EphA5-EphrinA5 Interactions Within the Ventromedial Hypothalamus Influence Counterregulatory Hormone Release and Local Glutamine/Glutamate Balance During Hypoglycemia
- 1Department of Internal Medicine and Endocrinology, Yale University School of Medicine, New Haven, Connecticut
- 2Department of Pathology and Laboratory Medicine, University of Rochester, Rochester, New York
- 3Department of Laboratory Medicine, Yale University School of Medicine, New Haven, Connecticut
- Corresponding author: Robert S. Sherwin, .
Activation of β-cell EphA5 receptors by its ligand ephrinA5 from adjacent β-cells has been reported to decrease insulin secretion during hypoglycemia. Given the similarities between islet and ventromedial hypothalamus (VMH) glucose sensing, we tested the hypothesis that the EphA5/ephrinA5 system might function within the VMH during hypoglycemia to stimulate counterregulatory hormone release as well. Counterregulatory responses and glutamine/glutamate concentrations in the VMH were assessed during a hyperinsulinemic-hypoglycemic glucose clamp study in chronically catheterized awake male Sprague-Dawley rats that received an acute VMH microinjection of ephrinA5-Fc, chronic VMH knockdown, or overexpression of ephrinA5 using an adenoassociated viral construct. Local stimulation of VMH EphA5 receptors by ephrinA5-Fc or ephrinA5 overexpression increased, whereas knockdown of VMH ephrinA5 reduced counterregulatory responses during hypoglycemia. Overexpression of VMH ephrinA5 transiently increased local glutamate concentrations, whereas ephrinA5 knockdown produced profound suppression of VMH interstitial fluid glutamine concentrations in the basal state and during hypoglycemia. Changes in ephrinA5/EphA5 interactions within the VMH, a key brain glucose-sensing region, act in concert with islets to restore glucose homeostasis during acute hypoglycemia, and its effect on counterregulation may be mediated by changes in glutamate/glutamine cycling.
Lowering glucose levels toward normal in insulin-treated patients with type 1 and type 2 diabetes diminishes the risk of long-term complications (1,2). The degree to which this can be achieved in clinical practice is often limited by the increased risk of hypoglycemia (3). In nondiabetic individuals, a fall in blood glucose is rapidly detected, and a series of compensatory responses occur to prevent or limit hypoglycemia and to restore euglycemia (4–6). These responses include the secretion of glucagon, epinephrine, and norepinephrine along with the suppression of endogenous insulin secretion, which together promote endogenous glucose production, reduce glucose utilization, and generate typical warning symptoms. These protective responses are often disrupted in type 1 diabetic patients receiving intensive insulin therapy who have a history of hypoglycemia (7). As a result, the fear of hypoglycemia is the major factor limiting the benefits of intensive insulin treatment (8).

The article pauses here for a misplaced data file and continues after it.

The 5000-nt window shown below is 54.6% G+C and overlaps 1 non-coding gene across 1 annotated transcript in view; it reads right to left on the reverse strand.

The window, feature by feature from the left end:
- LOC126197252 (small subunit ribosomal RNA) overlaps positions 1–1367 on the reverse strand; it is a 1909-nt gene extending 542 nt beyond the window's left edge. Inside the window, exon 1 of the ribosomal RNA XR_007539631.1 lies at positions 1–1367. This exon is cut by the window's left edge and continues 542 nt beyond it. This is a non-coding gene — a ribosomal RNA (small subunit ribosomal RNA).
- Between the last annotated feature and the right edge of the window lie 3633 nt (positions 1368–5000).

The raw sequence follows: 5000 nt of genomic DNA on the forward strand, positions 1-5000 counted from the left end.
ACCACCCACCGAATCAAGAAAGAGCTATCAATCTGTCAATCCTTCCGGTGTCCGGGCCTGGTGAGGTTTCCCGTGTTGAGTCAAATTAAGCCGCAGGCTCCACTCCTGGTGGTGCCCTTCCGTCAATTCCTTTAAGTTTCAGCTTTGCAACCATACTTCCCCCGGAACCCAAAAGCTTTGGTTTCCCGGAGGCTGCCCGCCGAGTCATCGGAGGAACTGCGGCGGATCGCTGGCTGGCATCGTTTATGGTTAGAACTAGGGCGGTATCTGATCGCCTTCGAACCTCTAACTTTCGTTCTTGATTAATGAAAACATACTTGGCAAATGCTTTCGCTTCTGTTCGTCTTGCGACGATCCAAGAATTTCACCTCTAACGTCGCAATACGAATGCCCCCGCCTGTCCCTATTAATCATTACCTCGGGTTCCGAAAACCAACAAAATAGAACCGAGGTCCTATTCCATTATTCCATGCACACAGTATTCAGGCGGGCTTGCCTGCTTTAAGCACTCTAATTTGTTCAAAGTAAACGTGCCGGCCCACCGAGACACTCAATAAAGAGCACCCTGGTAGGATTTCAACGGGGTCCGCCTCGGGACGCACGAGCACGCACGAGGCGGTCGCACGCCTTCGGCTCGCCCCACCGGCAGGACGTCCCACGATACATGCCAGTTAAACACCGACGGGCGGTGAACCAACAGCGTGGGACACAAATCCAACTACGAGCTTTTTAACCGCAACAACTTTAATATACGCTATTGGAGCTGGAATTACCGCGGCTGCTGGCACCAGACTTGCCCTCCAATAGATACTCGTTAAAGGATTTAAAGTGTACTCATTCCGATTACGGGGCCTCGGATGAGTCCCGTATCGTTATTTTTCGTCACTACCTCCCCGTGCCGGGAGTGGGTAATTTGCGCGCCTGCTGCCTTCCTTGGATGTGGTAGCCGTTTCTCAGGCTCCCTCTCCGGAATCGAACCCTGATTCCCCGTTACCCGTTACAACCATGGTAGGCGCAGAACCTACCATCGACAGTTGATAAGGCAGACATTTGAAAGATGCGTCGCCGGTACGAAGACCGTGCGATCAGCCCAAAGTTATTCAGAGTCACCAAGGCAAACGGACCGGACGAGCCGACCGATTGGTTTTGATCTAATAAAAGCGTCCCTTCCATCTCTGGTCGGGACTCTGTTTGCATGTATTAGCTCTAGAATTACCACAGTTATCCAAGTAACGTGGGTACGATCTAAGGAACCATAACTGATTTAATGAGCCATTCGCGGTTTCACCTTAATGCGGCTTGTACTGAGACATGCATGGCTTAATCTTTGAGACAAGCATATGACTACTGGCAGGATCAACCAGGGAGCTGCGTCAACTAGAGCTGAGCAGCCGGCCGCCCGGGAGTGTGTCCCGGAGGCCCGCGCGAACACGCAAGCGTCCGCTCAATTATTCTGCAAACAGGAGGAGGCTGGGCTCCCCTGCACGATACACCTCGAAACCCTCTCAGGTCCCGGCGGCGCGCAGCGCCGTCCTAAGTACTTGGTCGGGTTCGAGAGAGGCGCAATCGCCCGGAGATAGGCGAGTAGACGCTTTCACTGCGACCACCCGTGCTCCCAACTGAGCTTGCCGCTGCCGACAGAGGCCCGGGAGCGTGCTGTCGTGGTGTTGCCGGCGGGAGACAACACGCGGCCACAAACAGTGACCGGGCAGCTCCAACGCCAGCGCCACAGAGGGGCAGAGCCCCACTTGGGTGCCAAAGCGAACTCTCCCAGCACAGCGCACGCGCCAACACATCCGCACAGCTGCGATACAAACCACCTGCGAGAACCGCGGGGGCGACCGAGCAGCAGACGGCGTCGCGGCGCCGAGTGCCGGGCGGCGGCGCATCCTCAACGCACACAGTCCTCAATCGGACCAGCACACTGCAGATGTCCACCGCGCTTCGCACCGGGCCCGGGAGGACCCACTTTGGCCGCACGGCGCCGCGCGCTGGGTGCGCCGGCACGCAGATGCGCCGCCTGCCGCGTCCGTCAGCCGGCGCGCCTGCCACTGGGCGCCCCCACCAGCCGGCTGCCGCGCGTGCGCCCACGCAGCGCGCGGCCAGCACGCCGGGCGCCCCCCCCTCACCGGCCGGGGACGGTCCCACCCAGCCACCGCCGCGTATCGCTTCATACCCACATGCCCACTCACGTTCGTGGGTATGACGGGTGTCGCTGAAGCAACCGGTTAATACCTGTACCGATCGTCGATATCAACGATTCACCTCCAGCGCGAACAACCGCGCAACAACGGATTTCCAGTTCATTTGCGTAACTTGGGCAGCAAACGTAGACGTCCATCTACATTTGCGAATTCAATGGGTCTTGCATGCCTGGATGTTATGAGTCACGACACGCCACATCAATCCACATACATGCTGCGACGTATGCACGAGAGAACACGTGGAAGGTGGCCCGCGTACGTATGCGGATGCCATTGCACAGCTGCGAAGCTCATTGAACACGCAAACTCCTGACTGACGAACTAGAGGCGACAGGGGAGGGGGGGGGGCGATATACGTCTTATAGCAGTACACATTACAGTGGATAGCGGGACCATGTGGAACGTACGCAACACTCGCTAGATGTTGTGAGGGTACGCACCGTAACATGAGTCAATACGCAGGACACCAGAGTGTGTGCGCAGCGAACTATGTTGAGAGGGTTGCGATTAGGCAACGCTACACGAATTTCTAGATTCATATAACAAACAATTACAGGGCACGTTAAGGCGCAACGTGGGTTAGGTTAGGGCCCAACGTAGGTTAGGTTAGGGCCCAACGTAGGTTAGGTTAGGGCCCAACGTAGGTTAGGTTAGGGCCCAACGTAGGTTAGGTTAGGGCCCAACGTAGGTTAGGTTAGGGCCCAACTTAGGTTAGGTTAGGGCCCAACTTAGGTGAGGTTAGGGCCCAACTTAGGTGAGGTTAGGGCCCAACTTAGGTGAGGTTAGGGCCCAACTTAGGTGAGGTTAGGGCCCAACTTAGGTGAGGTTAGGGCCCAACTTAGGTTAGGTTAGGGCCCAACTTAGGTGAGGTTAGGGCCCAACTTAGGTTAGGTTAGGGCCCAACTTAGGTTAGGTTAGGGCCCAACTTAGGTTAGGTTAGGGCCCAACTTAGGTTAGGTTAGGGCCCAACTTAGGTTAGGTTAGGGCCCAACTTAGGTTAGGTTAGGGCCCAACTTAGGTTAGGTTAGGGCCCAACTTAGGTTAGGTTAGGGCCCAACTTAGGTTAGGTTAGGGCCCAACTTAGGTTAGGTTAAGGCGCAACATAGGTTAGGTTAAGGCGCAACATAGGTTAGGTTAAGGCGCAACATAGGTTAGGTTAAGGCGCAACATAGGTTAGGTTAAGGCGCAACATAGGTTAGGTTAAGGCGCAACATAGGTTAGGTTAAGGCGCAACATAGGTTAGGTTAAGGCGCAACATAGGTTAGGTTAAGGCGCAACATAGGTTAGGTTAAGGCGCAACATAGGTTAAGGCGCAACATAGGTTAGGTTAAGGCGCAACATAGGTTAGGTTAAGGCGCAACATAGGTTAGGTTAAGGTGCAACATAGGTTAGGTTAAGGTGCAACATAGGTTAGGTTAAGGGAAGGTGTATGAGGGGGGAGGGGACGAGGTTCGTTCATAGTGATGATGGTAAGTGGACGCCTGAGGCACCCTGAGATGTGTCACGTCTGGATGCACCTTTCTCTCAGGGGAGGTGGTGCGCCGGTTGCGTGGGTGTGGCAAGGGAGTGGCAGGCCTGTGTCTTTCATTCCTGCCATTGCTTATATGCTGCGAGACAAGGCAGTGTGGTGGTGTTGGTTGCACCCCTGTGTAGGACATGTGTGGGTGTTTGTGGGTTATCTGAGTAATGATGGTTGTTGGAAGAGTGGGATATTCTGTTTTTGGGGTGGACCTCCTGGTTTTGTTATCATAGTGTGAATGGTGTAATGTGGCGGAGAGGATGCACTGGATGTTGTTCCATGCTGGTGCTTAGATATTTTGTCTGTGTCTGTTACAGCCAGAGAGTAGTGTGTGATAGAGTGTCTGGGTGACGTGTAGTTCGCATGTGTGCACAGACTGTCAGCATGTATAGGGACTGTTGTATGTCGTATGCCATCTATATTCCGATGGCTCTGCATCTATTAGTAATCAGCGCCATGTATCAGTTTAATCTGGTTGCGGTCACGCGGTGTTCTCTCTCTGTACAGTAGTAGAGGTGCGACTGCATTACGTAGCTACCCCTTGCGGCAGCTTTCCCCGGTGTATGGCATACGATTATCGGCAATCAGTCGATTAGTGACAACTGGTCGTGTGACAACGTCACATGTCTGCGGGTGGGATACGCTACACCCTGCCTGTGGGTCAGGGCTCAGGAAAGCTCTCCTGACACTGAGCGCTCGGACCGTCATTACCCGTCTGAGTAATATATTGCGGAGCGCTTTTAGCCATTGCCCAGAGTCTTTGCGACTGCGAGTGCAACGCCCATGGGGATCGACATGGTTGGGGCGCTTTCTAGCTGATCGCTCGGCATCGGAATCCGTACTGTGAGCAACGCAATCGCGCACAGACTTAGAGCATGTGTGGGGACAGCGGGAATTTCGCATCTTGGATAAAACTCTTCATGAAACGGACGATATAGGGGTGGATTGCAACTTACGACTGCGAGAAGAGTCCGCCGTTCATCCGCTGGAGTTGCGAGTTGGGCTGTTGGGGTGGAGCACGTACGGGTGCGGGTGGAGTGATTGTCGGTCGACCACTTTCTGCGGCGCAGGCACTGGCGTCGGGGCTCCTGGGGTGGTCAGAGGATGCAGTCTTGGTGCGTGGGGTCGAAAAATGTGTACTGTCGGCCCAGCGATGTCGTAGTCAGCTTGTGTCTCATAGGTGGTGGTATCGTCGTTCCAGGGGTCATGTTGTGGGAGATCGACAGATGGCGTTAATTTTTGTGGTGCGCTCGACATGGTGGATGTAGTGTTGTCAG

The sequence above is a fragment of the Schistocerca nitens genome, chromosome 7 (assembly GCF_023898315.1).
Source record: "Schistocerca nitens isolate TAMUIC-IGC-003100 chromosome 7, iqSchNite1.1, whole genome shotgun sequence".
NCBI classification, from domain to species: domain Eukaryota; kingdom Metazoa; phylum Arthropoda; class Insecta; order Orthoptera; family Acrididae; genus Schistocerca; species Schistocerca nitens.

Activation of counterregulation requires effective detection of falling glucose levels. Although a complex network of glucose sensors has been described in the central nervous system (9–11) and peripherally (12), the brain appears to have the dominant role during hypoglycemia and, specifically, the ventromedial region of the hypothalamus or VMH (13,14). Interestingly, VMH neurons contain much of the same glucose-sensing machinery (e.g., glucokinase , ATP-sensitive K+ channels [16–18]) as pancreatic β-cells, suggesting that parallels exist between the molecular mechanisms used by them and those used by β-cells. In keeping with this idea, EphA5/ephrinA5, members of synaptically localized cell adhesion molecules (19), are also specifically expressed in β-cells and have been shown to regulate insulin secretion (20).
The Eph receptor tyrosine kinases and their membrane-anchored ephrin ligands play a critical role in modulating neuronal synaptic structure and its physiological properties (21). Eph receptors and their ligands, the ephrins, are membrane-bound proteins that have been divided into A and B subclasses that preferentially bind to their corresponding subclass. In the brain they play an important role in cell–cell interactions (22). Eph/ephrin interactions are bidirectional (23). Ligand binding to the Eph receptor induces “forward signaling,” mostly through phosphotyrosine-mediated pathways; however, ephrins can also signal into their host cell via receptor binding, which is referred to as “reverse signaling” (19,24).